Antonio Hart, accompanied by his young backing trio of pianist Noah Kellman, bassist Kate Davis and drummer Kevin McDonald, again brought the saxophone front and center during his 6:30 p.m. show. Kellman was cool and relaxed, as was Davis, who donned a plain black dress, a pair of big, dark, round sunglasses, some bright red lipstick and straight-across hair bangs that made her look like a fashion model from the 1960s. McDonald let his energy and enthusiasm show in his facial expressions and fervent playing.
Hart proved a natural on stage, with the look of a gentleman and an amazingly clear tone that cut through the hot air of the evening. Tunes went from funky, with syncopated bass lines, to swinging, including classics like Cannonball Adderley’s “Know What I Mean.” No matter the tune, Hart delivered everything with emotion and his backup trio followed his lead.
Next on the main stage, Dee Dee Williams brought a different kind of energy to the environment. “Hello Syracuse,” she shouted. “How are ya’ll tonight? That’s what we say in Texas: ya’ll.”
Hailing from San Antonio, the half-Irish, half-Indian blues powerhouse gushed into songs that got growly a la Dana Fuchs and also emotional, courtesy of an original titled “Damn Your Eyes.” She dipped into Stevie Ray Vaughn’s repertoire and let her thrown-together band—whom she had just met a few hours ago, including Morris Tarbell of Corn-Bred—take the lead with “The Sky is Crying.”
The audience was steadily amused as Williams went on about her experiences in relationships, how she considers herself a goddess and her announcement clarifying that she wasn’t just drinking Gatorade, but rather Gatorade with vodka. At one point she asked the audience for song topics so she could riff some impromptu blues; although Williams rejected a song suggestion concerning a root canal, she took the topic of sex and ran with it for an a capella improv that had everyone, including the sign-language interpreter, laughing right along. Williams was a breath of fresh Texas air during a humid Salt City summer night.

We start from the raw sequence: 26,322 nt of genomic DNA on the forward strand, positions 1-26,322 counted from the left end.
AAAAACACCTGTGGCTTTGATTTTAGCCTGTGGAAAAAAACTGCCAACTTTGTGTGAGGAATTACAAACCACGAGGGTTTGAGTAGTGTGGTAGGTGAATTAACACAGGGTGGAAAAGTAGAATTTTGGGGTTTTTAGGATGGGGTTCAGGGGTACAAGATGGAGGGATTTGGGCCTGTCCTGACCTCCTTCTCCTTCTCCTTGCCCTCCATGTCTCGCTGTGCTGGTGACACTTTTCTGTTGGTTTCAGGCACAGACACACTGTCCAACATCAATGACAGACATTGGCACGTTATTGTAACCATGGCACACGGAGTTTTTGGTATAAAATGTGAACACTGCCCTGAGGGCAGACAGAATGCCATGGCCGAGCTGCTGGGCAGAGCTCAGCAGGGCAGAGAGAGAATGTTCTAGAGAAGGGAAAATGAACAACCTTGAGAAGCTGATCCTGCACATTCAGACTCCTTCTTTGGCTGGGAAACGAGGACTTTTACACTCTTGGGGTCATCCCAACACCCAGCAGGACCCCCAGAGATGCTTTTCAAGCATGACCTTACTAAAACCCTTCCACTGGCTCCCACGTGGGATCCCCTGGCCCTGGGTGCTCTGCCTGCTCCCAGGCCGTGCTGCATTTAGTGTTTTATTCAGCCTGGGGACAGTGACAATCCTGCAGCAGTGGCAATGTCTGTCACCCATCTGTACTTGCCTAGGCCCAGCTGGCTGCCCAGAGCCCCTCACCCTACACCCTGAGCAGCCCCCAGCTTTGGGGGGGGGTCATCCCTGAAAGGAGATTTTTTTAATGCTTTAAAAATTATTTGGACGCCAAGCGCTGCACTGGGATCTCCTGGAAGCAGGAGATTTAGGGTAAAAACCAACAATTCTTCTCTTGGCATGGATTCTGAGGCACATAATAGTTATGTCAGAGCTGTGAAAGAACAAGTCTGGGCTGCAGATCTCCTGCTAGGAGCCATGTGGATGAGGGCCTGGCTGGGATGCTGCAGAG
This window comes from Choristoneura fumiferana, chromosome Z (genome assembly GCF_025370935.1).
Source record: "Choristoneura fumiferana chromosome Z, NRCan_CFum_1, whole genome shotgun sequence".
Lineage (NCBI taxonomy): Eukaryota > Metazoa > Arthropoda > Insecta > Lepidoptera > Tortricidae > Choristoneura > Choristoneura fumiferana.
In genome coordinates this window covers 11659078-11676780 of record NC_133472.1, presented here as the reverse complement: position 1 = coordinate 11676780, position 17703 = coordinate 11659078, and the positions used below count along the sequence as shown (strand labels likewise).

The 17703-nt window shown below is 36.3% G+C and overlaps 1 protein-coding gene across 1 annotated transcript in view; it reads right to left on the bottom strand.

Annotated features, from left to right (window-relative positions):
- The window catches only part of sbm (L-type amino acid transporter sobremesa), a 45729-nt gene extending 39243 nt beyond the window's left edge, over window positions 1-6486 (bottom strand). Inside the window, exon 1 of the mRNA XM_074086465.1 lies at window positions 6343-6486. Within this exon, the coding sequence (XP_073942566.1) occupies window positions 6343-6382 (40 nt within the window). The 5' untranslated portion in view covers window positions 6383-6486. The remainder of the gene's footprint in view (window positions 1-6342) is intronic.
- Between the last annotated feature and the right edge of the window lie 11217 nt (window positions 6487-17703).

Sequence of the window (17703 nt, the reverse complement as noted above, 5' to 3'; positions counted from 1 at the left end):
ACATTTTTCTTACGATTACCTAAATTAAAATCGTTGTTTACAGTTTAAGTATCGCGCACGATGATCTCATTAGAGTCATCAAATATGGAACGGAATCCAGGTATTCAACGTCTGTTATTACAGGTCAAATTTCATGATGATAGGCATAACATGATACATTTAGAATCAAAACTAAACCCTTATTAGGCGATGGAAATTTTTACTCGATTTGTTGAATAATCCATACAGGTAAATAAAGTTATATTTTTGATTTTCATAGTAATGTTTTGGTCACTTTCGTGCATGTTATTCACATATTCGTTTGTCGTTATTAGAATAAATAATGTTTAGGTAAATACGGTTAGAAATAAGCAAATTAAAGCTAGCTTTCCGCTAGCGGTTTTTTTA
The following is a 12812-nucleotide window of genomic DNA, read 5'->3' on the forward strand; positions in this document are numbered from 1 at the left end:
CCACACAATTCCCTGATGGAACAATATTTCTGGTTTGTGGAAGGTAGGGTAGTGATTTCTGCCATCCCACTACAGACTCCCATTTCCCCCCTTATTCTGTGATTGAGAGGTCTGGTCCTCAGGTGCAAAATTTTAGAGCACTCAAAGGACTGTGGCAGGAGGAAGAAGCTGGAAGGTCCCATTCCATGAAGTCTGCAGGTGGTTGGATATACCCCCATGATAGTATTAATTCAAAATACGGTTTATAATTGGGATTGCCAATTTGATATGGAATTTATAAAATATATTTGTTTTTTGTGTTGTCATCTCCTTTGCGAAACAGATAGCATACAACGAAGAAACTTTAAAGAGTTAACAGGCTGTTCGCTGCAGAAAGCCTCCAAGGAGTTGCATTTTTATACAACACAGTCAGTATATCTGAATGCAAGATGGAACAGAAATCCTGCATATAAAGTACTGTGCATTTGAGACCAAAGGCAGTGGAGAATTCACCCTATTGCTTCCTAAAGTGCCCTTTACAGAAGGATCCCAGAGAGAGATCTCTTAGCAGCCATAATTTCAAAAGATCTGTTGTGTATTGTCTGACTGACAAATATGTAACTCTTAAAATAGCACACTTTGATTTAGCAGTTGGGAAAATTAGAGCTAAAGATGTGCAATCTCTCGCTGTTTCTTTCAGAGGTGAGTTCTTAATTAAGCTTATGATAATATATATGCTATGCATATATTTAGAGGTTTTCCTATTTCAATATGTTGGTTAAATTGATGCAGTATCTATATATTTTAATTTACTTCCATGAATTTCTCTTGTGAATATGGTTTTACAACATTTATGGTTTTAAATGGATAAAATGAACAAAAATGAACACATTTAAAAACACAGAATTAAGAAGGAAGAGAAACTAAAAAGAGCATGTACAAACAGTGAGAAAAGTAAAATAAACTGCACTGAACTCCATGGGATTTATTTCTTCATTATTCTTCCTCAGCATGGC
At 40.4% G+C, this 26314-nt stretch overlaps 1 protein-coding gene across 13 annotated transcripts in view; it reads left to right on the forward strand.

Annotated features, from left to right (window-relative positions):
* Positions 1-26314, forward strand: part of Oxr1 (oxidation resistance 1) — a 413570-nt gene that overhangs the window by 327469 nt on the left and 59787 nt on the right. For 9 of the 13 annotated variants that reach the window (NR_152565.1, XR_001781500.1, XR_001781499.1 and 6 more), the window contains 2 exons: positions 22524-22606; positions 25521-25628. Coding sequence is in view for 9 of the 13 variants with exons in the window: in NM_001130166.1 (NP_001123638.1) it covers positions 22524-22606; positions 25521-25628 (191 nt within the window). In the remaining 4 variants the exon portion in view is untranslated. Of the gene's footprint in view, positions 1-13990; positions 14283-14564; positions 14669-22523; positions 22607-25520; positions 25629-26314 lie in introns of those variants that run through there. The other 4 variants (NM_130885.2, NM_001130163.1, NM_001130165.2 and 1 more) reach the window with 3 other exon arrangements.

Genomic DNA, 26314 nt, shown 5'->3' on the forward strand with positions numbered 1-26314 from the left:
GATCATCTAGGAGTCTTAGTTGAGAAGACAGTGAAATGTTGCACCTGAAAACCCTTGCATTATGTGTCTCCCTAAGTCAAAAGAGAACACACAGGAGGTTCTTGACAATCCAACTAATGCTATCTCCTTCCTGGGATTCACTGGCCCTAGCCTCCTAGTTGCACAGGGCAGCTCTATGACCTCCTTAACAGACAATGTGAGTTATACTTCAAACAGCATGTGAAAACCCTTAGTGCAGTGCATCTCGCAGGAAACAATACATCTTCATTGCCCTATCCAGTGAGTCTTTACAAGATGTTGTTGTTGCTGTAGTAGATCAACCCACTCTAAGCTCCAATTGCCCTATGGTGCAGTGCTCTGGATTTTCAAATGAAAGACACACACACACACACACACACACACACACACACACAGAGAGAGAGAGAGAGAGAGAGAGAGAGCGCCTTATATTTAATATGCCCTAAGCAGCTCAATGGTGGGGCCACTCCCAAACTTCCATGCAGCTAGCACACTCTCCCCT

Just past his 10 p.m. starting time, Fowler High School graduate Jackiem Joyner took the stage and blew up Clinton Square with sax in hand. He had a presence about him that defied his smoothjazz genre title, as his band helped show off his funky side, thanks to some heavy bass lines and a killer bass solo toward the end of the set.
Joyner was playful with his audience, at one point holding out on hitting a final note he wasn’t sure he could make. He started the riff three times, before finally going for the last high note and hitting it on the final try. The large crowd filling the square ate it up during his well-received set.
Sunday, July 31, proclaimed as World Jazz Sunday and presented by La Liga, began at 1 p.m. with a lively set by 33 DC, a music gospel group that sang in Spanish yet really communicated a universal language of hope, love, joy and celebration in the power of God. Frequent English translations between songs explained the choruses they sang, thus allowing the audience to understand short stories of faith that singer Pastor Jose A. Esquilin wanted to share, as he mixed both worship and awe. One memory concerned Hurricane Hugo’s September 1989 path of devastation as it blew through their home in Puerto Rico. As Esquilin and his wife were frantically trying to board up the windows, their 6-year-old child came out of his room and started singing to God. They all stopped what they were doing, met in the center of the house and sang, somehow finding peace amid the storm.
The day continued on with other flavors, such as the traditional jazz sounds of the SOHO Trio in the World Beat Pavilion, and the groovy, bass-heavy sounds of Rochester-based AudioInflux in the Mardi Gras Pavilion. Drummer-singer Chris English sang, “This is a song that you can dance your booty off,” as the group jumped in following the bass line. They mixed originals with covers, including Marvin Gaye’s “What’s Goin’ On,” and kept the relaxed, funky vibe going all the while.
was a hot weekend, but one filled with jazz, wine, funk and soul,
breathing life once again into the fleeting summer’s party space at